Our friend Lee, his wife Raina and their 3 kids came out to join us for a day at the beach at Cape Kiwanda. There are several gorgeous beaches up the northern coast, but Cape Kiwanda is this family’s favorite due to smaller crowds and the enormous sand dune you can climb. We picnicked and made a campfire while everyone played in the sand. It was one of those perfect days that we’ll always remember, firmly wedged in a specific place and time. We’ll forget that the wind blew sand on our hotdogs and that we didn’t bring the kind of mustard that kids like to eat; we’ll remember the smell of the ocean and time spent with good people.
We explored other popular beaches up the coast before heading into Washington, including the beach at Oceanside (what ‘Tunnel Beach’ often refers to!) and Cannon Beach.
We had to wander a bit at Oceanside before finding the famous tunnel.There were no signs indicating the entrance- a graffitied, unassuming concrete entry led into the long tunnel, culminating in a jagged opening overlooking a massive cliffside tide pool.
We only had a brief few minutes at Cannon Beach, but it too was beautiful (and the small town adjacent to the beach looked wonderful, with plenty of craft breweries, gift shops and inns.)
We’re hoping that we can spend an anniversary or family vacation sometime down the road on the Oregon coast. It was bittersweet to leave, but we had to get to Washington in order to store the trailer and fly out to Alaska and Hawaii!
*This is by no means intended to be a complete or comprehensive list; Portland is a creative powerhouse with more great business than we could ever list on here! Plus, it’s always changing. But these are places we have been and loved (with a few recs from friends!)
Floating World Comics A sweet little comic book shop downtown.
Frances May A clothing boutique for men and women featuring sophisticated designs by fashion-forward makers both local and national.
Paxton Gate The shopkeeper referred to this place as “a shoppable natural history museum”- amazing, weird stuff for sale here. Turkey feet, sea anemones, macabre taxidermy and succulents. I bought a mink paw necklace here a couple of years ago! Who sells that? Who buys that? ME that’s who!
Screaming Sky Gallery A boutique-meets-art gallery stocked with wild and wonderful stuff. They have both designer and blind box toys, plushes and awesome art prints for sale. On a bustling street in a rapidly developing neighborhood in north Portland, near tons of dive bars, restaurants and other shops/galleries.
Powell’s Books Non-negotiable, the actual GREATEST bookstore on earth. They have e-v-e-r-y-t-h-i-n-g you could ever want, in any genre, in any condition! We left with notebooks full of recommendations and a few new titles under our arms.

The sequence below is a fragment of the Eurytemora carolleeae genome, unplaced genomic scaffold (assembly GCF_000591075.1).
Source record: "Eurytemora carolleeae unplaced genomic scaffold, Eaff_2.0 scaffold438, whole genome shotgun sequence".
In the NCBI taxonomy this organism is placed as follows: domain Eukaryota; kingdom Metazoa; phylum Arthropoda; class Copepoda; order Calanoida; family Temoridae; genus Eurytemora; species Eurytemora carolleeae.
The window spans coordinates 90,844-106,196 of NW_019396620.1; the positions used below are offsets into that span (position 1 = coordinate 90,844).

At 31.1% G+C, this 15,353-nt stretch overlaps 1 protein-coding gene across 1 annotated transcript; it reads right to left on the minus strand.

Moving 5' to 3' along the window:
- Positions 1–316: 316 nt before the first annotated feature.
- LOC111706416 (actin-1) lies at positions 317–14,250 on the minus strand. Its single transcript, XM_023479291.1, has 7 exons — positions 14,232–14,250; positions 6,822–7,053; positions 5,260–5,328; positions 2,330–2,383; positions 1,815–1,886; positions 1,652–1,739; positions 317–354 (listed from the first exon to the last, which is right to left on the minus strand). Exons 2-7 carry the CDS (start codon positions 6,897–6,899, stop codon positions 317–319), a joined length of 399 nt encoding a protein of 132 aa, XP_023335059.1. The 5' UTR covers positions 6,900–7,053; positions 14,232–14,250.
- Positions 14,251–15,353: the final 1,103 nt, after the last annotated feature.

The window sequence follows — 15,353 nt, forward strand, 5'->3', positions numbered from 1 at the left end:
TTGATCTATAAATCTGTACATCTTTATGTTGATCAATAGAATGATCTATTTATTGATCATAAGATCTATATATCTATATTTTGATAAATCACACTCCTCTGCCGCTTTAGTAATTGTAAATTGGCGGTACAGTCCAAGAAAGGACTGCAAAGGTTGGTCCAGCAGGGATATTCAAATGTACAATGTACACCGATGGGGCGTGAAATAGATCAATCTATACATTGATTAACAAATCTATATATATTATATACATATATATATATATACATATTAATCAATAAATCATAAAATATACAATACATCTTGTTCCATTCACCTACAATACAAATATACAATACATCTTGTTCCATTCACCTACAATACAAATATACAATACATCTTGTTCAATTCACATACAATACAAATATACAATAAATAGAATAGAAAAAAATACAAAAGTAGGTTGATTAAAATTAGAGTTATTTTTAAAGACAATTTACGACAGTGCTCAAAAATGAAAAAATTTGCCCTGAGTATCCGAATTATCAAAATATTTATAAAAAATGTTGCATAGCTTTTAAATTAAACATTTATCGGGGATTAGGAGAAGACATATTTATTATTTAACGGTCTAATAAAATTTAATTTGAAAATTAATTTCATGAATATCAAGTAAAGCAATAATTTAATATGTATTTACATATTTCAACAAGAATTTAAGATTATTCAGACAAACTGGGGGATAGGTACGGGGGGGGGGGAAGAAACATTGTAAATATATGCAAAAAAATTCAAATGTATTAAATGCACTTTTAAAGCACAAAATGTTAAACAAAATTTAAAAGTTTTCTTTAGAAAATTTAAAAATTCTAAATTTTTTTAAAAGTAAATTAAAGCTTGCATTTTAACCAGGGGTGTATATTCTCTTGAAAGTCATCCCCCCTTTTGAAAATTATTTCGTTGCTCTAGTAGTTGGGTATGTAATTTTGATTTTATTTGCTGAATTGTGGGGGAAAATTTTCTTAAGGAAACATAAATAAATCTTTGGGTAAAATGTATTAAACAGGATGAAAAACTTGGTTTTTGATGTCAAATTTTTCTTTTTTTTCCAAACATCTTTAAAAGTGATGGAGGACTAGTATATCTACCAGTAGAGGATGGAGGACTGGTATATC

Pine St. Market (awesome new food hall downtown with stalls, including pizza and ramen. Also home to the Salt & Straw Wiz Bang Bar!)
Boxer Ramen Tasty little spot for ramen downtown. The menu is limited but great! Carl and I finally found a Tonkotsu broth worthy of the kind we enjoyed in Japan!
Pine State Biscuits Pretty simple, mostly biscuits on the menu here. YUM.
Coava Coffee Delicious coffee served several places in the city (in addition to their own storefronts).
The Screen Door Southern-inspired fare- great spot for breakfast, but very popular.
Slappycakes A pancake place where you cook your cakes on a griddle right at your own table.
Lardo / the food truck lot across the street (SE Hawthorne Lardo location) A burger joint with a huge beer list. If you’re not feeling the menu, you can grab a drink there and bring food from the food truck court across the street onto the patio!
McMeniman’s Kennedy School Multi-use space run by one of the cities coolest breweries. Inside of an old high school, the space has a venue, theater, bar/restaurant and hotel!
The Living Room Theater Fun movie theater with couches and great food/drinks!
The Hollywood Theater Historic movie house that plays new films alongside classics.
Salt & Straw A great Portland chain featuring some of the best (and strangest) flavors of artisan ice cream on the planet. There’s a 45-minute line outside every location nearly all day long, but it’s absolutely worth the wait every time. We got slightly more traditional flavors, but our friend got the limited edition fish sauce and we all agreed it was one of our favorites!
Wiz Bang Bar by Salt & Straw – a soft-serve bar from the crazy ice cream scientists behind Salt & Straw. This will be the most expensive soft serve you ever buy but it will be SO WORTH IT. We ate a twist cone with local blackberry shell.
Blue Star Donuts (forget Voodoo Doughnuts. They may be the most iconic and popular doughnuts around, but our assessment is that they are kinda blah- nothing to write home about. You can definitely find a better one in town, and Blue Star is the place to start.)
Ruby Jewel Delicious and natural ice cream and treats!
US Anywhere is a year-long, cross-country documentary project by newlyweds Carl and Anna. They are taking the 52 weeks of 2016 and are using them to travel the country and make short films about all 50 states (plus Washington, D.C.). The project will seek to illuminate the states and the hugely diverse urban and natural landscapes of the US. They hope to inspire others to dream, travel, explore, and connect with the United States.